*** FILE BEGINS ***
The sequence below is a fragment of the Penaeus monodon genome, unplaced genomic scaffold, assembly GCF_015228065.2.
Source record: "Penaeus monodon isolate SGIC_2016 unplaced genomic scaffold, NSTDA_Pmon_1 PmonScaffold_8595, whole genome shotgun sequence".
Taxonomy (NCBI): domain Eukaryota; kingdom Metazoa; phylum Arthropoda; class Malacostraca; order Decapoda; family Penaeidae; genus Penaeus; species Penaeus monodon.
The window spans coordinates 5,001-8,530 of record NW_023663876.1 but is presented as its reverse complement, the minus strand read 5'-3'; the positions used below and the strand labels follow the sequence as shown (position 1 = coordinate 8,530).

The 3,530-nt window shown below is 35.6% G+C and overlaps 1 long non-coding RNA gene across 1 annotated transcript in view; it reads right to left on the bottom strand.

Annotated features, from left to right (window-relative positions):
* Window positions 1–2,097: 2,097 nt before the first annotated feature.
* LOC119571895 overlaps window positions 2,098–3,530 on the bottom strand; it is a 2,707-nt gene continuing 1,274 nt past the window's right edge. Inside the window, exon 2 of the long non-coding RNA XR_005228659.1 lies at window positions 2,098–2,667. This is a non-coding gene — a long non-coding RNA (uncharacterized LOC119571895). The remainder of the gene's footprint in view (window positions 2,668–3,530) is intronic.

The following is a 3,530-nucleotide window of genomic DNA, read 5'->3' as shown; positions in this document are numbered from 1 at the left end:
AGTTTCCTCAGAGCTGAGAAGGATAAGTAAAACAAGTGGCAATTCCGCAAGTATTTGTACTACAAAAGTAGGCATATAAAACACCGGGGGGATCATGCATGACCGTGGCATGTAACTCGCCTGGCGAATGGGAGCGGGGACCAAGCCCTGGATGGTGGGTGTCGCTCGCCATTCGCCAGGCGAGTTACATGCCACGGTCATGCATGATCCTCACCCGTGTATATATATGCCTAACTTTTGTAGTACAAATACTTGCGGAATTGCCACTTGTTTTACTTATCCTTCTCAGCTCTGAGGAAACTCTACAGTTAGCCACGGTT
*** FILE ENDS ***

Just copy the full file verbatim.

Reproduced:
The sequence below is a fragment of the Penaeus monodon genome, unplaced genomic scaffold, assembly GCF_015228065.2.
Source record: "Penaeus monodon isolate SGIC_2016 unplaced genomic scaffold, NSTDA_Pmon_1 PmonScaffold_8595, whole genome shotgun sequence".
Taxonomy (NCBI): domain Eukaryota; kingdom Metazoa; phylum Arthropoda; class Malacostraca; order Decapoda; family Penaeidae; genus Penaeus; species Penaeus monodon.
The window spans coordinates 5,001-8,530 of record NW_023663876.1 but is presented as its reverse complement, the minus strand read 5'-3'; the positions used below and the strand labels follow the sequence as shown (position 1 = coordinate 8,530).

The 3,530-nt window shown below is 35.6% G+C and overlaps 1 long non-coding RNA gene across 1 annotated transcript in view; it reads right to left on the bottom strand.

Annotated features, from left to right (window-relative positions):
* Window positions 1–2,097: 2,097 nt before the first annotated feature.
* LOC119571895 overlaps window positions 2,098–3,530 on the bottom strand; it is a 2,707-nt gene continuing 1,274 nt past the window's right edge. Inside the window, exon 2 of the long non-coding RNA XR_005228659.1 lies at window positions 2,098–2,667. This is a non-coding gene — a long non-coding RNA (uncharacterized LOC119571895). The remainder of the gene's footprint in view (window positions 2,668–3,530) is intronic.

The following is a 3,530-nucleotide window of genomic DNA, read 5'->3' as shown; positions in this document are numbered from 1 at the left end:
AGTTTCCTCAGAGCTGAGAAGGATAAGTAAAACAAGTGGCAATTCCGCAAGTATTTGTACTACAAAAGTAGGCATATAAAACACCGGGGGGATCATGCATGACCGTGGCATGTAACTCGCCTGGCGAATGGGAGCGGGGACCAAGCCCTGGATGGTGGGTGTCGCTCGCCATTCGCCAGGCGAGTTACATGCCACGGTCATGCATGATCCTCACCCGTGTATATATATGCCTAACTTTTGTAGTACAAATACTTGCGGAATTGCCACTTGTTTTACTTATCCTTCTCAGCTCTGAGGAAACTCTACAGTTAGCCACGGTT